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What's an architect worth?

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…only worth what a client is willing to pay, says Christine Murray

This week’s hot topic: what is an architect worth? In our exclusive interview, RIBA chief executive Harry Rich claims architects should never work for free, and that includes entering open competitions.

Fees are plummeting as architects undercut each other. And the practice of undercutting has even raised the controversial spectre of the RIBA fee scales, abolished in 1982, and fee survey graphs, abolished last year, with one architect commenting on our website that, without fee guidelines, ‘architects will continue to undercut each other, particularly when bidding for projects’.

So what is the set value of architecture? It would be so simple if we were in the business of teeth. In dentistry, a filling costs this much, a root canal that. But in architecture, teetering as it does between an art and a profession, the quality and difficulty of projects vary widely. The creation of an icon should not be charged at the same rate as the addition of a bathroom, and there are myriad ways to solve the problem of a new kitchen, a school retrofit, or the design of an art gallery.

The size of a practice may demand a certain percentage fee to cover overheads, but beyond that, it is difficult to pinpoint the cost of creative work. A good idea is invaluable, and also, without a client, worth nothing at all. This is where promoting the return of RIBA fee scales breaks down.

They may be useful as a guide for clients, but otherwise there is no one-fits-all fee in what is not a one-fits-all profession. Fee surveys are perhaps more useful, charting as they do the actual rates paid to architects, but charts and graphs aside, architecture is only worth what the client is willing to pay, and the days of protected fees are (sadly) over.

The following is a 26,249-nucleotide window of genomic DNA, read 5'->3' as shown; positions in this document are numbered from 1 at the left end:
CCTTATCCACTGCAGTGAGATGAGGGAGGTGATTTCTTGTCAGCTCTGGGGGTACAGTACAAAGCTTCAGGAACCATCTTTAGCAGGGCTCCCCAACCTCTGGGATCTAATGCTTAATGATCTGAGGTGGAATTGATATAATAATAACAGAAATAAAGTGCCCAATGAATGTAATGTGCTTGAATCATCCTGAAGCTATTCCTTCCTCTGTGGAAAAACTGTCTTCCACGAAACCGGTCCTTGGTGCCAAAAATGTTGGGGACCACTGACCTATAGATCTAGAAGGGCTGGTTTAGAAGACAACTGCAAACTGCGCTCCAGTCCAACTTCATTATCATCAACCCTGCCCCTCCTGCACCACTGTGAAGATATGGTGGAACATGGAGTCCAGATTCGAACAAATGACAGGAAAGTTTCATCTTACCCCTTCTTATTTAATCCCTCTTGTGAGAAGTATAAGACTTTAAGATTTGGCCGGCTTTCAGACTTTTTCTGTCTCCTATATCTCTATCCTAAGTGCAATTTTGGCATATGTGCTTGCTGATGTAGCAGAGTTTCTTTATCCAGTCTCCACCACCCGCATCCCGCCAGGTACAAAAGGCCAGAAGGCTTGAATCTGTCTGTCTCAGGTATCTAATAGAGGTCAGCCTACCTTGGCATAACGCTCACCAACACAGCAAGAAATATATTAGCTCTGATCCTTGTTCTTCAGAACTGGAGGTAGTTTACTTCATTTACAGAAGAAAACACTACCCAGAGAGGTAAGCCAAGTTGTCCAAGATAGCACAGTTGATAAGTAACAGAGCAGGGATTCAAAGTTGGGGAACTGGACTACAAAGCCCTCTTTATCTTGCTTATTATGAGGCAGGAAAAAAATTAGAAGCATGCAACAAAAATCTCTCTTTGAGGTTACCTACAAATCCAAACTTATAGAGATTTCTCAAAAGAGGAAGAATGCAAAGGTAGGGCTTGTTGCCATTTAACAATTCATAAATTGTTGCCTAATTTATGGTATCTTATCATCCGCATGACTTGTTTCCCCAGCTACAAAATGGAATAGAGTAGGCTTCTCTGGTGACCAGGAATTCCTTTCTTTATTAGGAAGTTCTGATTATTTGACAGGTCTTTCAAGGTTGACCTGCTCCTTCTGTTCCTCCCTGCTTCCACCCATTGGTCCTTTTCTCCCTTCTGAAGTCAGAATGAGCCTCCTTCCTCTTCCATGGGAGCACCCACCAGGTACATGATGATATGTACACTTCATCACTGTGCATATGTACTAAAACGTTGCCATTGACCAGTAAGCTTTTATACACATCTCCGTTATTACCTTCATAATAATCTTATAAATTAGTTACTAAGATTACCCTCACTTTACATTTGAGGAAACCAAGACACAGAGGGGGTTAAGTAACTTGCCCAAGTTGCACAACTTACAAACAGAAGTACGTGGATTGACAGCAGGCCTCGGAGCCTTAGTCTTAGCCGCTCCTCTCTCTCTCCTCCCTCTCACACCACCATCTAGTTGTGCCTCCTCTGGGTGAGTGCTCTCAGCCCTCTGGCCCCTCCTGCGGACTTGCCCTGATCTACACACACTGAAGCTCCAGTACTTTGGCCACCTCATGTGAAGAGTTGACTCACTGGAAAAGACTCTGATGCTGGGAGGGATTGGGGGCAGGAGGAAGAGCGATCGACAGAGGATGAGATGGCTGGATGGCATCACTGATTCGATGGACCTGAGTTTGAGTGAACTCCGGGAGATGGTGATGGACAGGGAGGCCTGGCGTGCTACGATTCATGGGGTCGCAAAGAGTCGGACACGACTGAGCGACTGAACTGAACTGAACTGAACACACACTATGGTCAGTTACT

This is a free market and architects are free to undercut each other as they seek out work. But a race to the bottom is not advisable; it’s not good business and it’s not nice. Architects should stand by their bottom line. It may be a hard sell, but they can justify their fees to clients. As a profession and as artists, architects are both excellent value and invaluable.

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Readers' comments (1)

  • Lawyers have the problem solved elegantly. They charge, in the main, by the hour for their services which level related to the proven value of the individual. The idea of charging on a percentage or fixed fee basis for the bulk of our work is commercially ludicrous. Only desperate fools take speculative risks on their fees. It is unprofessional (as well as commercial suicide) to offer services at levels below commercial viability. The definition of unprofessional conduct should include charging fees that are commercially unviable. Pehaps the RIBA could act as the provider of architects to all clients in the UK, therefore being a sngle source with the relevant commercial advantages. Difficult.

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